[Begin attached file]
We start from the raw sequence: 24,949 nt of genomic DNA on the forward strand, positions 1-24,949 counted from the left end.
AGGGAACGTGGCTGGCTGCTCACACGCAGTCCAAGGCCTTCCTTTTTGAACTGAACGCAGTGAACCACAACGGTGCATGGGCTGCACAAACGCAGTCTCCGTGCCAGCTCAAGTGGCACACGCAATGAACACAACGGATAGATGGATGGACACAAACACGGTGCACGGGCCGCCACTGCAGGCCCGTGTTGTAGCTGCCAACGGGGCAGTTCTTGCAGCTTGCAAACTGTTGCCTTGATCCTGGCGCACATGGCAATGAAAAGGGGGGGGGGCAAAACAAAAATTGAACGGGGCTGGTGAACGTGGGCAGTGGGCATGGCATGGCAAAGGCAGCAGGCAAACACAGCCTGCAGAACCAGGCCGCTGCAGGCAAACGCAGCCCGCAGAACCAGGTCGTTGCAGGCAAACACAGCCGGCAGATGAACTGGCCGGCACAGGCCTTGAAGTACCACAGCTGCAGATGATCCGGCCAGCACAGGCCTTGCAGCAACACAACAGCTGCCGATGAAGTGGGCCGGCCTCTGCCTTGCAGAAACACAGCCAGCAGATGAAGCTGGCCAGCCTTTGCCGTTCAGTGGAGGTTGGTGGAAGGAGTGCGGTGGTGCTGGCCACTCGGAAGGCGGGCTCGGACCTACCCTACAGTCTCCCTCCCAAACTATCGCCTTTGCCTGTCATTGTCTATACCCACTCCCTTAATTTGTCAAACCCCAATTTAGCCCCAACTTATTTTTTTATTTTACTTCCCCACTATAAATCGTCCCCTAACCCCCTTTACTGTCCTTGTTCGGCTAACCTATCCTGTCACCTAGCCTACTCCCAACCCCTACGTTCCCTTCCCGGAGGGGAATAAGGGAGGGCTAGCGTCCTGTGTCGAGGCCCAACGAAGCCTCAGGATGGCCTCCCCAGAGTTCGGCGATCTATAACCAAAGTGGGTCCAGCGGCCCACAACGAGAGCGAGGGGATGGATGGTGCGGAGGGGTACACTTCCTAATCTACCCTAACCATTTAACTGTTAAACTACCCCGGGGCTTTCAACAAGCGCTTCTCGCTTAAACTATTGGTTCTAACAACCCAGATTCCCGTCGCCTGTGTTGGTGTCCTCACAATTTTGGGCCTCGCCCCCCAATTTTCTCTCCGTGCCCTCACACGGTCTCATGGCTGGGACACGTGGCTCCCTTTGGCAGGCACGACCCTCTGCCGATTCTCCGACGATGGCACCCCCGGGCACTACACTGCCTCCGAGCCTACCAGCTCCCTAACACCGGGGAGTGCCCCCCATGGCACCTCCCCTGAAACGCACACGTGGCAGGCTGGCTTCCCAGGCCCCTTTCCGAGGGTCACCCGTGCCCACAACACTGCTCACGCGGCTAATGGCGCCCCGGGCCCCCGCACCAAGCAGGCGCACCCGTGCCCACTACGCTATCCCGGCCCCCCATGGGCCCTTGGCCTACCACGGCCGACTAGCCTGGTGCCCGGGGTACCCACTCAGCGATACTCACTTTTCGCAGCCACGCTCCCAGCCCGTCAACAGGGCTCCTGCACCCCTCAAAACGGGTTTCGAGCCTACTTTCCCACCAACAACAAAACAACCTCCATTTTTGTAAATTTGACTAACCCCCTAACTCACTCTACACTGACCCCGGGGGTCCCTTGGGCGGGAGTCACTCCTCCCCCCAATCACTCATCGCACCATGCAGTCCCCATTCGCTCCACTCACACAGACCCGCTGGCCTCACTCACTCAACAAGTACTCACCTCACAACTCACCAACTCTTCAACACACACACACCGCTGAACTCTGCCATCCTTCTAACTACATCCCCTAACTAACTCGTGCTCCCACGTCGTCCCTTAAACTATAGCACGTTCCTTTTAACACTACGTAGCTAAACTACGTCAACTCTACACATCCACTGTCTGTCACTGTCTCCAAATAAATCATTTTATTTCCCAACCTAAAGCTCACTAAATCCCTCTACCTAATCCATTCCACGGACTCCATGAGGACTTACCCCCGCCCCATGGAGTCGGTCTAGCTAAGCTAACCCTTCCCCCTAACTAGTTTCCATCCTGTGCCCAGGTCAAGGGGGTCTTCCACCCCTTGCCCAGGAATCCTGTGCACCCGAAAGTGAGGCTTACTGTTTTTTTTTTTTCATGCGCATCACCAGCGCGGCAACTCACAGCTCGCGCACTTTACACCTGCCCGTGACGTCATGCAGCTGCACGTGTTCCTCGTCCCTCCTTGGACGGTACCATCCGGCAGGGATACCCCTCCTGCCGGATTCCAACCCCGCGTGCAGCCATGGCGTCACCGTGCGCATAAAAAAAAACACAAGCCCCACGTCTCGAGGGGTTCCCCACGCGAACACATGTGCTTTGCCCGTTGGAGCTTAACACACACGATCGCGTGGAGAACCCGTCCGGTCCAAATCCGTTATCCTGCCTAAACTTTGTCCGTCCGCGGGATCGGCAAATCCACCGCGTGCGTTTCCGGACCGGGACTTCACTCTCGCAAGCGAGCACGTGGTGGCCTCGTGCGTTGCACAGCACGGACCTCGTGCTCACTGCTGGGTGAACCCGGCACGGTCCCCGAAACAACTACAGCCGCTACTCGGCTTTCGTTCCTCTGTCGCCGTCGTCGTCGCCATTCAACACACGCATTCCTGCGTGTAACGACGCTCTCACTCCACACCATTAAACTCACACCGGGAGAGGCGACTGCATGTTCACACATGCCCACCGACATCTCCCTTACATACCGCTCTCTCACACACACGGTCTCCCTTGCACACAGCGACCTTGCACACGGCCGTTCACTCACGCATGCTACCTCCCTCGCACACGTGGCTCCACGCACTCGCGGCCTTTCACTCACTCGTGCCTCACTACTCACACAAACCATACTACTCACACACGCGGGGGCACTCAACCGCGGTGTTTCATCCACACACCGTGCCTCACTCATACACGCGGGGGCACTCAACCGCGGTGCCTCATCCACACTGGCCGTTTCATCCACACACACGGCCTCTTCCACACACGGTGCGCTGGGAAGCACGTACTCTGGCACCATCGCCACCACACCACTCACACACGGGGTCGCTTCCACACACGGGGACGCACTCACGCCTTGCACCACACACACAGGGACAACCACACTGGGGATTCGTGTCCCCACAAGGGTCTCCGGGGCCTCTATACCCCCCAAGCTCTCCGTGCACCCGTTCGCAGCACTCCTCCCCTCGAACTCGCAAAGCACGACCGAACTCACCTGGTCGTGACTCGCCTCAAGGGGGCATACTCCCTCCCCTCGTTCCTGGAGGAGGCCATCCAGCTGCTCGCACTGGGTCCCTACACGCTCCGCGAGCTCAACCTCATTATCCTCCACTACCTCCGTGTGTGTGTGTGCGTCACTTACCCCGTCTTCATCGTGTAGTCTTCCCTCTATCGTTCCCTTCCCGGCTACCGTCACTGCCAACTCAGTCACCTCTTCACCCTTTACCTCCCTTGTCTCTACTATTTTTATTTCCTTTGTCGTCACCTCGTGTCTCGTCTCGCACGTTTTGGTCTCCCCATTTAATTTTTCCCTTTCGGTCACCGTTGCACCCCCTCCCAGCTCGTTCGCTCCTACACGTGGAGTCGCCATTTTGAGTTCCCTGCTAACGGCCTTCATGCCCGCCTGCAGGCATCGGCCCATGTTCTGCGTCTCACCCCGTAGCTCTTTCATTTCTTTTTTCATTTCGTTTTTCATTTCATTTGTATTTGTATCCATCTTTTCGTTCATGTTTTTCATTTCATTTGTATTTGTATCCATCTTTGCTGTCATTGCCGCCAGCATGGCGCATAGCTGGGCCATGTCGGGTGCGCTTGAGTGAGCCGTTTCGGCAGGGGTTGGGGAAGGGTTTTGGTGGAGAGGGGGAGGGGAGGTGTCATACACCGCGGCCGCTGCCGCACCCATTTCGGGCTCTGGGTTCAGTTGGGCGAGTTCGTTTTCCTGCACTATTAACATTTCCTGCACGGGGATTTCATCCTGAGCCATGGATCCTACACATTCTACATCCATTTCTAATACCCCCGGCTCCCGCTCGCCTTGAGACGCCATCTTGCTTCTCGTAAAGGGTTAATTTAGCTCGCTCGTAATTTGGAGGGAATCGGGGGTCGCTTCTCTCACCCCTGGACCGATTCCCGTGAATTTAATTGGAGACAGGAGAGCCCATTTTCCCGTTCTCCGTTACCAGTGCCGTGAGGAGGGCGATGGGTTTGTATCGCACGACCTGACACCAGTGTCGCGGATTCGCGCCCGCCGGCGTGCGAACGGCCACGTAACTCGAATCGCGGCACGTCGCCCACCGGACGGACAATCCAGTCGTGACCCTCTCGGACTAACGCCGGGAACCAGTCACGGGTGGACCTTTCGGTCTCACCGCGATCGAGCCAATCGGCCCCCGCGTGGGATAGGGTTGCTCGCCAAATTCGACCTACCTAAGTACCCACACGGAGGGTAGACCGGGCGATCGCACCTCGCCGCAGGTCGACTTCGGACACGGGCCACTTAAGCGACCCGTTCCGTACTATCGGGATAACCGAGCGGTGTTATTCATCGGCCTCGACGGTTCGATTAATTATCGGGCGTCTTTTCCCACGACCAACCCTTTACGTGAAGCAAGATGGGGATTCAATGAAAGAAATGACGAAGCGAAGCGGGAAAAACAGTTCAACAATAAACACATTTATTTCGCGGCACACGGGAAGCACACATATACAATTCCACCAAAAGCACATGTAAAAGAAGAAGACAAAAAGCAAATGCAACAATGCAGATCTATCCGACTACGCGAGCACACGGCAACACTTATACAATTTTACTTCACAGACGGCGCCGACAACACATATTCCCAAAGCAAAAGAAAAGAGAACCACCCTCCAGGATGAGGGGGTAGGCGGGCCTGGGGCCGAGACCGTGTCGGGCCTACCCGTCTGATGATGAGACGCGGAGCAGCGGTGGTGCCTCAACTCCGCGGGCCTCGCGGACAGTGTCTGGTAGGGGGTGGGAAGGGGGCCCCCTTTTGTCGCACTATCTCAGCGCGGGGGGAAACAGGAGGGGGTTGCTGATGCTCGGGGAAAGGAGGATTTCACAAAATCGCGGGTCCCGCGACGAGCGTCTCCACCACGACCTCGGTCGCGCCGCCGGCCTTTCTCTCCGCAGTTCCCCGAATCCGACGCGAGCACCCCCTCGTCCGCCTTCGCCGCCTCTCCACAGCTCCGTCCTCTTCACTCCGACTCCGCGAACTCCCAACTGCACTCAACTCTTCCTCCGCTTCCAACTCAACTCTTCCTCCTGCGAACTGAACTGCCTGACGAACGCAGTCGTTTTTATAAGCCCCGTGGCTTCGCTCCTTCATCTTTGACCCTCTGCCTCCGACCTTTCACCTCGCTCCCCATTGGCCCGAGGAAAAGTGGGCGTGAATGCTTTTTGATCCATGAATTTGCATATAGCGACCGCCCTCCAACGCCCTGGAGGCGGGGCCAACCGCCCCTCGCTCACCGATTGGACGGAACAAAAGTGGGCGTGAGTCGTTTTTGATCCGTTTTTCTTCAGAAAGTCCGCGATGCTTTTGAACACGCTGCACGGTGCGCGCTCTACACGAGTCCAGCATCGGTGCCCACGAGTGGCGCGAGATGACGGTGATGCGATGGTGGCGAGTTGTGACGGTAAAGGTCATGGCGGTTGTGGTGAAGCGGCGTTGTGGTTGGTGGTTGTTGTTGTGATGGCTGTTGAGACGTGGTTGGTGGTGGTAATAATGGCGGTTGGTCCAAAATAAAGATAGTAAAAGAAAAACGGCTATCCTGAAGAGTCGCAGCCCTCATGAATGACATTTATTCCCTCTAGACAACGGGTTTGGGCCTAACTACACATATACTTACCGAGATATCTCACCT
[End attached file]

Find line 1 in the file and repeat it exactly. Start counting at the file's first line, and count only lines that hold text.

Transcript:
We start from the raw sequence: 24,949 nt of genomic DNA on the forward strand, positions 1-24,949 counted from the left end.